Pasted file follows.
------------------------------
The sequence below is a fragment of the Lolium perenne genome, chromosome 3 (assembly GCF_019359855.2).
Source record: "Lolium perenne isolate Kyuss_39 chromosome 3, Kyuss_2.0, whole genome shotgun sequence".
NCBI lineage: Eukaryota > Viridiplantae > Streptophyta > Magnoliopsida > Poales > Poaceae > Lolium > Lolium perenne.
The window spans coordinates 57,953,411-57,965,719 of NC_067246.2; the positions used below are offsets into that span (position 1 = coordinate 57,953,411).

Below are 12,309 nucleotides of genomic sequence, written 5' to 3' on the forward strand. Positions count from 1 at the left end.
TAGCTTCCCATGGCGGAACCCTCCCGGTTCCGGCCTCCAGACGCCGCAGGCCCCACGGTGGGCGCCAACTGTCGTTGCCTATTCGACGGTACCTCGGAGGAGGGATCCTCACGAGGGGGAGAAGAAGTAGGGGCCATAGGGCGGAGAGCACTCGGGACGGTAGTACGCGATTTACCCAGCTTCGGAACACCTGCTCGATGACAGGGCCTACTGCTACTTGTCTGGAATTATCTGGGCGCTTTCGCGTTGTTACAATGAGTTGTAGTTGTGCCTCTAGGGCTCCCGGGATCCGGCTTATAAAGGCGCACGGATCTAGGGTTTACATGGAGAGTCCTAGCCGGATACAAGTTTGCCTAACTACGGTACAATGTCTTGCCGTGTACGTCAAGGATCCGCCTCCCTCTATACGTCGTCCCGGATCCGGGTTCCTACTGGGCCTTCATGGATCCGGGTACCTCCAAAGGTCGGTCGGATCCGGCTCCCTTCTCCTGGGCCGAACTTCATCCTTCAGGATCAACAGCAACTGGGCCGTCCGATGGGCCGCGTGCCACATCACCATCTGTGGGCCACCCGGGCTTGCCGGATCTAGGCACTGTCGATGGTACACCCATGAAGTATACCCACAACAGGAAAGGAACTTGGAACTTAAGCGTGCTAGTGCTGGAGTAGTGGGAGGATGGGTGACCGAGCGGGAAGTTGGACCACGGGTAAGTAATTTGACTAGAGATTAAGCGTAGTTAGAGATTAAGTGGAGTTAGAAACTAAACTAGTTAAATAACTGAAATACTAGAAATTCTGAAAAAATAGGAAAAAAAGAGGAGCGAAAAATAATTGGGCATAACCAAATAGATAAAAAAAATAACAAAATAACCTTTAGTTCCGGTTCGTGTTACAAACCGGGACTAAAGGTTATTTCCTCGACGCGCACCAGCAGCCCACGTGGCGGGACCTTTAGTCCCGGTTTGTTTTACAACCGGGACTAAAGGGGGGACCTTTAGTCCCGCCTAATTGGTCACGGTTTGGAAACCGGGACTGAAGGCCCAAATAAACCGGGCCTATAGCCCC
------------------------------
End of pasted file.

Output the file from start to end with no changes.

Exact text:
The sequence below is a fragment of the Lolium perenne genome, chromosome 3 (assembly GCF_019359855.2).
Source record: "Lolium perenne isolate Kyuss_39 chromosome 3, Kyuss_2.0, whole genome shotgun sequence".
NCBI lineage: Eukaryota > Viridiplantae > Streptophyta > Magnoliopsida > Poales > Poaceae > Lolium > Lolium perenne.
The window spans coordinates 57,953,411-57,965,719 of NC_067246.2; the positions used below are offsets into that span (position 1 = coordinate 57,953,411).

Below are 12,309 nucleotides of genomic sequence, written 5' to 3' on the forward strand. Positions count from 1 at the left end.
TAGCTTCCCATGGCGGAACCCTCCCGGTTCCGGCCTCCAGACGCCGCAGGCCCCACGGTGGGCGCCAACTGTCGTTGCCTATTCGACGGTACCTCGGAGGAGGGATCCTCACGAGGGGGAGAAGAAGTAGGGGCCATAGGGCGGAGAGCACTCGGGACGGTAGTACGCGATTTACCCAGCTTCGGAACACCTGCTCGATGACAGGGCCTACTGCTACTTGTCTGGAATTATCTGGGCGCTTTCGCGTTGTTACAATGAGTTGTAGTTGTGCCTCTAGGGCTCCCGGGATCCGGCTTATAAAGGCGCACGGATCTAGGGTTTACATGGAGAGTCCTAGCCGGATACAAGTTTGCCTAACTACGGTACAATGTCTTGCCGTGTACGTCAAGGATCCGCCTCCCTCTATACGTCGTCCCGGATCCGGGTTCCTACTGGGCCTTCATGGATCCGGGTACCTCCAAAGGTCGGTCGGATCCGGCTCCCTTCTCCTGGGCCGAACTTCATCCTTCAGGATCAACAGCAACTGGGCCGTCCGATGGGCCGCGTGCCACATCACCATCTGTGGGCCACCCGGGCTTGCCGGATCTAGGCACTGTCGATGGTACACCCATGAAGTATACCCACAACAGGAAAGGAACTTGGAACTTAAGCGTGCTAGTGCTGGAGTAGTGGGAGGATGGGTGACCGAGCGGGAAGTTGGACCACGGGTAAGTAATTTGACTAGAGATTAAGCGTAGTTAGAGATTAAGTGGAGTTAGAAACTAAACTAGTTAAATAACTGAAATACTAGAAATTCTGAAAAAATAGGAAAAAAAGAGGAGCGAAAAATAATTGGGCATAACCAAATAGATAAAAAAAATAACAAAATAACCTTTAGTTCCGGTTCGTGTTACAAACCGGGACTAAAGGTTATTTCCTCGACGCGCACCAGCAGCCCACGTGGCGGGACCTTTAGTCCCGGTTTGTTTTACAACCGGGACTAAAGGGGGGACCTTTAGTCCCGCCTAATTGGTCACGGTTTGGAAACCGGGACTGAAGGCCCAAATAAACCGGGCCTATAGCCCC